Cannabis is grown in many strains. Each strain has a different level or ratio of cannabinoids that are a class of compounds that act on the cannabinoid receptors. Phytocannabinoids are naturally occurring cannabinoids found in the cannabis plant. There are over 60 different cannabinoids that have been isolated from the cannabis plant that exhibit varied effects. The role of most of these cannabinoids is yet to be fully understood.
Delta 9 THC
The most commonly known, studied, and characterized cannabinoids are Tetrahydrocannabinol or THC, and Cannabidiol or CBD. THC (or its main isomer Delta-9 THC) was first isolated by Israeli scientists in 1964. It is responsible for the psychotropic effect (“high”) reported by cannabis users. Its synthetic form is prescribed in the U.S. and Canada under the brand name Marinol. The active ingredient Dronabinol (synthetic Delta-9 THC) is a light- yellow resinous oil that is formulated in sesame oil and administered in capsules. It is used to treat nausea and vomiting caused by cancer chemotherapy and loss of appetite and weight loss in HIV patients.
Cannabinoid Medicinal Properties
CBD & Charlotte's Web
Based on the strain of the cannabis plant, as much as 40% of the plant’s extract is cannabidiol or CBD. This phytocannabinoid appears to have a wider scope in medical applications than THC, which has attracted much more media attention. Unlike THC, CBD has no psychotropic effects, and cbd benefits are typically much more healthy than THC. Though it has not been scientifically tested, CBD is believed (and has been anecdotally shown) to have various anti-psychotic, neuroprotective, anti-convulsive, anxiety-reductive, and anti-depressive properties. (Charlotte’s web for example is one of the high profile strains of cannabis that has a higher ratio of CBD to THC). Like the marijuana plant, the hemp plant is also a good source of CBD, and the hemp extract does not contain THC. You can find out more about cbd benefits and risks here.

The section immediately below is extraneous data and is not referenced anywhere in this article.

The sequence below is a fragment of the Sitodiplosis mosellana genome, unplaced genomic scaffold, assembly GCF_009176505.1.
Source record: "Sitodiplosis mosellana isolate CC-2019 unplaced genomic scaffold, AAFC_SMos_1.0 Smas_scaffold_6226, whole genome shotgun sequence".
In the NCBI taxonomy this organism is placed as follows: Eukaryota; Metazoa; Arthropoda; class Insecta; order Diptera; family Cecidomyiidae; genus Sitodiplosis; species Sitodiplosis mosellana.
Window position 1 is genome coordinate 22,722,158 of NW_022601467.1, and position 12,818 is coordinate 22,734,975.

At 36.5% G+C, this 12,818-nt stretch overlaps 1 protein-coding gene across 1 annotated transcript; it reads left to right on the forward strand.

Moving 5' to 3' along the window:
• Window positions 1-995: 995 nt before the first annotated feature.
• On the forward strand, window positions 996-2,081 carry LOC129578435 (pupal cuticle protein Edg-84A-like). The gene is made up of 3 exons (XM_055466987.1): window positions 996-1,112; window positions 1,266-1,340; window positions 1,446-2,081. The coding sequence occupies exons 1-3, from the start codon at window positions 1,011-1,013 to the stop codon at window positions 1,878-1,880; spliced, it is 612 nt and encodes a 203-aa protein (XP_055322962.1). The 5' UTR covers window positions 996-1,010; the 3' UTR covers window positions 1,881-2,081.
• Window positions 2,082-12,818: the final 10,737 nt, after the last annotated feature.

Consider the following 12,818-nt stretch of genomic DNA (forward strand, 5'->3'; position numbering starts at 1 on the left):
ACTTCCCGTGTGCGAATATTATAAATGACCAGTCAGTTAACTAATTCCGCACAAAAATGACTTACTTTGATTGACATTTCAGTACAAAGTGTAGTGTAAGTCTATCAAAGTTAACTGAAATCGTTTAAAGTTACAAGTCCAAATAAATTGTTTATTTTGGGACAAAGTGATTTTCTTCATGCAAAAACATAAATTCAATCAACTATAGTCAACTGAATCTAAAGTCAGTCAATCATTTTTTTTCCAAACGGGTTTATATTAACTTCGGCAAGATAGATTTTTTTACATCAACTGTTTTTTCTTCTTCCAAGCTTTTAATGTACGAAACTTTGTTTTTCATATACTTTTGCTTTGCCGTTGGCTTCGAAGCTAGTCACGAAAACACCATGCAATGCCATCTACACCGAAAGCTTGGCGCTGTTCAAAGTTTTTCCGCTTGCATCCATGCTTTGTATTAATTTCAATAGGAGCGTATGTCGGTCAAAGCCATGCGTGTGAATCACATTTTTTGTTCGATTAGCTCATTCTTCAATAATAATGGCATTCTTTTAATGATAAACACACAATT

THC and CBD and other cannabinoids act as ligands. Imagine a receptor as a docking station and the class of ligands, small molecules with special properties, as little computers that dock with the docking station. The effect of this docking is to activate the receptor in a prescribed way, which then sets off the downstream biological behavior. Ligands can activate receptors positively (full agonists) or negatively (inverse agonists). Phytocannabinoids (like endocannabinoids) are ligands that are considered to be partial agonists as they play a milder modulatory role.
Much of the research focuses on discovering ligands that can interact with receptors associated with particular disorders. Phytocannabinoids are more interesting because they do more than interact with receptors. They interact with a range of cellular pathways that are implicated in cancer and other diseases. Thus the elevated interest in using phytocannabinoid based drugs.
IGC’s strategy is to work with our network of specialists to discover novel applications of phytocannabinoids for pharmaceutical and nutraceutical therapies and products. Our focus is less on discovering ligands or ligand-receptor interactions and entirely on therapies that activate multiple receptors, pathways, and processes.